We’ve all heard that diet and exercise are the keys to living healthy lives, but did you know that they may also help to prevent Alzheimer’s? Or that researchers are investigating drugs that may restore memory?
Dr. Roberta Diaz Brinton, a leading researcher funded by the Alzheimer’s Drug Discovery Foundation (ADDF), joined our Founding Executive Director and Chief Science Officer Dr. Howard Fillit to discuss the latest in Alzheimer’s research and drug development during a recent episode of Alzheimer’s Talks.
Named “Woman of the Year” by Los Angeles Magazine, Dr. Brinton is the R. Pete Vanderveen Chair in Therapeutic Discovery and Development and Professor of Pharmacology and Pharmaceutical Sciences, Biomedical Engineering and Neurology at the University of Southern California.
Her conversation with Dr. Fillit emphasized six things you should know about Alzheimer's.
1. Age is still the number one risk factor. Age remains the greatest risk factor for Alzheimer’s disease, helping to explain why this disease disproportionately affects women, who live on average five years longer than men. But age alone does not explain the increased risk for women, so more research is needed.
2. Sooner rather than later. Identifying symptoms and intervening at the earliest stage of cognitive impairment is critical to preparing for and potentially even preventing the onset of dementia.
3. Diet and exercise. Just like our bodies, our brains need the right food and exercise to thrive. Increasing movement throughout the day and reducing sugar consumption are two keys to maintaining good brain health. The ADDF’s website, CognitiveVitality.org, provides science-backed ratings of dementia prevention strategies to help you make smart choices for long-term brain health.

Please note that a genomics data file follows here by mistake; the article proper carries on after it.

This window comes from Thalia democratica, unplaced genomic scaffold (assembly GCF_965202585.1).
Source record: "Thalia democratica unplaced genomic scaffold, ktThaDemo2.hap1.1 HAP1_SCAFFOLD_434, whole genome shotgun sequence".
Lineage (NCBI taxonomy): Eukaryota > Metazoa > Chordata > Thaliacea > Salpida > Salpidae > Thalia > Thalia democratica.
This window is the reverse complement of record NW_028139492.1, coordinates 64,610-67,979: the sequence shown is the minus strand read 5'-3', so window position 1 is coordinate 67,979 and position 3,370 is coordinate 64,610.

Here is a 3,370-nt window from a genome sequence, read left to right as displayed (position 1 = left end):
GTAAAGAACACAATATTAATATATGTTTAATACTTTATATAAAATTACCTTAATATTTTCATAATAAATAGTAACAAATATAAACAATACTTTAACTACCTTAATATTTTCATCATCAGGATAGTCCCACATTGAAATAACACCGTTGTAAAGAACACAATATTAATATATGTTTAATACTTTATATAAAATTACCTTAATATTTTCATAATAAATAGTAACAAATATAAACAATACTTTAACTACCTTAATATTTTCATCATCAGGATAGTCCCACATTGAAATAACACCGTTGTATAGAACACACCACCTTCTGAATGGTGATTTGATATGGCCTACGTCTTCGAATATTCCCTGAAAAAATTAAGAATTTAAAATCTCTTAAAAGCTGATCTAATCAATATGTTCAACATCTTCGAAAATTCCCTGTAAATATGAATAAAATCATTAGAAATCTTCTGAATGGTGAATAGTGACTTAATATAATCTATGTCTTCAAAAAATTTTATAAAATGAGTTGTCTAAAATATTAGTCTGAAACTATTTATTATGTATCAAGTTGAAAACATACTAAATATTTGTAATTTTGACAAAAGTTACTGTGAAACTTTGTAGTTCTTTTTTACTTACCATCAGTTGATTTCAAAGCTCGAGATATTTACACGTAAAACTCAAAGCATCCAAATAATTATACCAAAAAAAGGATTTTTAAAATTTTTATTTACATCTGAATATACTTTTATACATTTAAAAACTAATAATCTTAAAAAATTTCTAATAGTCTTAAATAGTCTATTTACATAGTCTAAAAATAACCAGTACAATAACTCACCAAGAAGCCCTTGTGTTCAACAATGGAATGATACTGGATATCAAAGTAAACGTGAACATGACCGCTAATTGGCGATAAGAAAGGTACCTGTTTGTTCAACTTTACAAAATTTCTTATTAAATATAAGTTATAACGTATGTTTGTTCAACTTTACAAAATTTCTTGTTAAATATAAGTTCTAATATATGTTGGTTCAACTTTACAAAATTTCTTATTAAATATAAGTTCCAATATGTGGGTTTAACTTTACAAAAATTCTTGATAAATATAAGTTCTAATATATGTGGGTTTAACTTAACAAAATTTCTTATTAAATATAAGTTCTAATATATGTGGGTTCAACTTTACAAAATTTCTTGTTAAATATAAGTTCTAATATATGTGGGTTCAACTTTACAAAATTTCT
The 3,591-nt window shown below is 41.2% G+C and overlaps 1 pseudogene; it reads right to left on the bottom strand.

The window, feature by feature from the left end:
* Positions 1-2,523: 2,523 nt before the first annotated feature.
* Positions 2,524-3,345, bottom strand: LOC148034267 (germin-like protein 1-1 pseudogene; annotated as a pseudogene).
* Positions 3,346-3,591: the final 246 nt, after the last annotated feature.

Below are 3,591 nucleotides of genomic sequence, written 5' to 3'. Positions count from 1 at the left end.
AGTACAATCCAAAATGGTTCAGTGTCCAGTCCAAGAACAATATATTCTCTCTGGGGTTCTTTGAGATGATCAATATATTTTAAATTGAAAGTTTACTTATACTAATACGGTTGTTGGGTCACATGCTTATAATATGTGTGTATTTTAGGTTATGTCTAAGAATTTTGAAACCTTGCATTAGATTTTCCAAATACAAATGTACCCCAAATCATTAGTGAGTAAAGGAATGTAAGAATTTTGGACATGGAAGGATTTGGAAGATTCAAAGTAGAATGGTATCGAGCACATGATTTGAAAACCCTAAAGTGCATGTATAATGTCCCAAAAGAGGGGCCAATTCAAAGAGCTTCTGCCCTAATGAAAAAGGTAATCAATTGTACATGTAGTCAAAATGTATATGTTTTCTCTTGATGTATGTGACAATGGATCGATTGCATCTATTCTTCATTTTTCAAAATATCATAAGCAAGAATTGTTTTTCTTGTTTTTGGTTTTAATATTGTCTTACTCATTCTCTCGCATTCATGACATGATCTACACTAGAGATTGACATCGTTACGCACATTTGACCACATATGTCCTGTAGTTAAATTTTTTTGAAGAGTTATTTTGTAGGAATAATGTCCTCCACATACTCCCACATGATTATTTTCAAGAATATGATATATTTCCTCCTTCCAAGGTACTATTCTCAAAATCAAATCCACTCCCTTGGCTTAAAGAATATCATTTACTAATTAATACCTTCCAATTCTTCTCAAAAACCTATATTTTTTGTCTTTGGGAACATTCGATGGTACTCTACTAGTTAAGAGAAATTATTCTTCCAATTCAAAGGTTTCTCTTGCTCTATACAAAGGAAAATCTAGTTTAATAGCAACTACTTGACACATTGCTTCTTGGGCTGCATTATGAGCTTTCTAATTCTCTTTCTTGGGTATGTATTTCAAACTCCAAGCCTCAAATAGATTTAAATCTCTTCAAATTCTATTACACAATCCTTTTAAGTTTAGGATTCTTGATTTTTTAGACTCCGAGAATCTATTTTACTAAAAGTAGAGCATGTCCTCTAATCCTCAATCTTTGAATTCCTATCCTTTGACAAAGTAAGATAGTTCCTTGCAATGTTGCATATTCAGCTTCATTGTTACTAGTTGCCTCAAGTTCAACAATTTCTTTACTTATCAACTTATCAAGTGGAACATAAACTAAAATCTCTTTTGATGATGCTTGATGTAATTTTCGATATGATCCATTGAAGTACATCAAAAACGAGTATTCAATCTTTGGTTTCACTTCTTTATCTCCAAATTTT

4. One size does not fit all. There are many different ways to develop Alzheimer’s, and it’s unlikely that a singular drug will work for all. We are exploring diverse drug targets and combination therapies so every patient will have effective treatment options.
5. Clinical trials are recruiting. Dr. Brinton has discovered that the hormone allopregnanolone generates new neurons in the brain that can restore memory function and reduce the pathology of Alzheimer’s. This first-ever regenerative therapeutic is currently being tested in clinical trials. [Learn more about enrolling in the clinical trial.]
6. Researchers are ready for your help. Following decades of research and drug development, many drugs are now being tested in clinical trials. The single best thing you can do is give researchers the opportunity to learn more from you. Participate in a clinical trial, or ask your physician if it's possible to make your information (anonymously) available to Alzheimer’s researchers.